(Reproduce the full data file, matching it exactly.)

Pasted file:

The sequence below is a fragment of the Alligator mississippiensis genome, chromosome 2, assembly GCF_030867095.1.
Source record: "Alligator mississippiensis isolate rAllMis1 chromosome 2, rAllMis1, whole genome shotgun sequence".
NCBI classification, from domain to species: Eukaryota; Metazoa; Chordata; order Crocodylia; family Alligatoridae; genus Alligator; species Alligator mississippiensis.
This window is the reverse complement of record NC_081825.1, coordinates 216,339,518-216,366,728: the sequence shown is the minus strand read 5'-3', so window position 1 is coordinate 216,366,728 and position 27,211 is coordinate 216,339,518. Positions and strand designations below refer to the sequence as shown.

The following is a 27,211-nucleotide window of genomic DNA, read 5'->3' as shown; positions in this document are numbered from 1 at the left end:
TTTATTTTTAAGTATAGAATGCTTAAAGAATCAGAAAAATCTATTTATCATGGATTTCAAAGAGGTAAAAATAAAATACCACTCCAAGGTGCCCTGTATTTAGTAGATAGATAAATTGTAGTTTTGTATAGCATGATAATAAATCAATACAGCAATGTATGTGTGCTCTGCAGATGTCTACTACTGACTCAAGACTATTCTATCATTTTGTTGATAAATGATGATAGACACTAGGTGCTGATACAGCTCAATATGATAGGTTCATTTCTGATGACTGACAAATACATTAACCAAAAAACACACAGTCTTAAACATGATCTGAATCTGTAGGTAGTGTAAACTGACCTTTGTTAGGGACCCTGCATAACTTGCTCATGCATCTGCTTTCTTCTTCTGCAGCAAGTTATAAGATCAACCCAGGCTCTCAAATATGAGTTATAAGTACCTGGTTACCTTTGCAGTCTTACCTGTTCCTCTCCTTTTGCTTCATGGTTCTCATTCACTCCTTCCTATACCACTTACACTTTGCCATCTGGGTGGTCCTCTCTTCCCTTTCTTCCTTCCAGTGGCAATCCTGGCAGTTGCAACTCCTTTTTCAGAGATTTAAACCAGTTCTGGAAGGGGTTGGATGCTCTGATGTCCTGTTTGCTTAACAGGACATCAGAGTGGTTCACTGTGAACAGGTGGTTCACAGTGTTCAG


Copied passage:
The sequence below is a fragment of the Alligator mississippiensis genome, chromosome 2, assembly GCF_030867095.1.
Source record: "Alligator mississippiensis isolate rAllMis1 chromosome 2, rAllMis1, whole genome shotgun sequence".
NCBI classification, from domain to species: Eukaryota; Metazoa; Chordata; order Crocodylia; family Alligatoridae; genus Alligator; species Alligator mississippiensis.
This window is the reverse complement of record NC_081825.1, coordinates 216,339,518-216,366,728: the sequence shown is the minus strand read 5'-3', so window position 1 is coordinate 216,366,728 and position 27,211 is coordinate 216,339,518. Positions and strand designations below refer to the sequence as shown.

The following is a 27,211-nucleotide window of genomic DNA, read 5'->3' as shown; positions in this document are numbered from 1 at the left end:
TTTATTTTTAAGTATAGAATGCTTAAAGAATCAGAAAAATCTATTTATCATGGATTTCAAAGAGGTAAAAATAAAATACCACTCCAAGGTGCCCTGTATTTAGTAGATAGATAAATTGTAGTTTTGTATAGCATGATAATAAATCAATACAGCAATGTATGTGTGCTCTGCAGATGTCTACTACTGACTCAAGACTATTCTATCATTTTGTTGATAAATGATGATAGACACTAGGTGCTGATACAGCTCAATATGATAGGTTCATTTCTGATGACTGACAAATACATTAACCAAAAAACACACAGTCTTAAACATGATCTGAATCTGTAGGTAGTGTAAACTGACCTTTGTTAGGGACCCTGCATAACTTGCTCATGCATCTGCTTTCTTCTTCTGCAGCAAGTTATAAGATCAACCCAGGCTCTCAAATATGAGTTATAAGTACCTGGTTACCTTTGCAGTCTTACCTGTTCCTCTCCTTTTGCTTCATGGTTCTCATTCACTCCTTCCTATACCACTTACACTTTGCCATCTGGGTGGTCCTCTCTTCCCTTTCTTCCTTCCAGTGGCAATCCTGGCAGTTGCAACTCCTTTTTCAGAGATTTAAACCAGTTCTGGAAGGGGTTGGATGCTCTGATGTCCTGTTTGCTTAACAGGACATCAGAGTGGTTCACTGTGAACAGGTGGTTCACAGTGTTCAG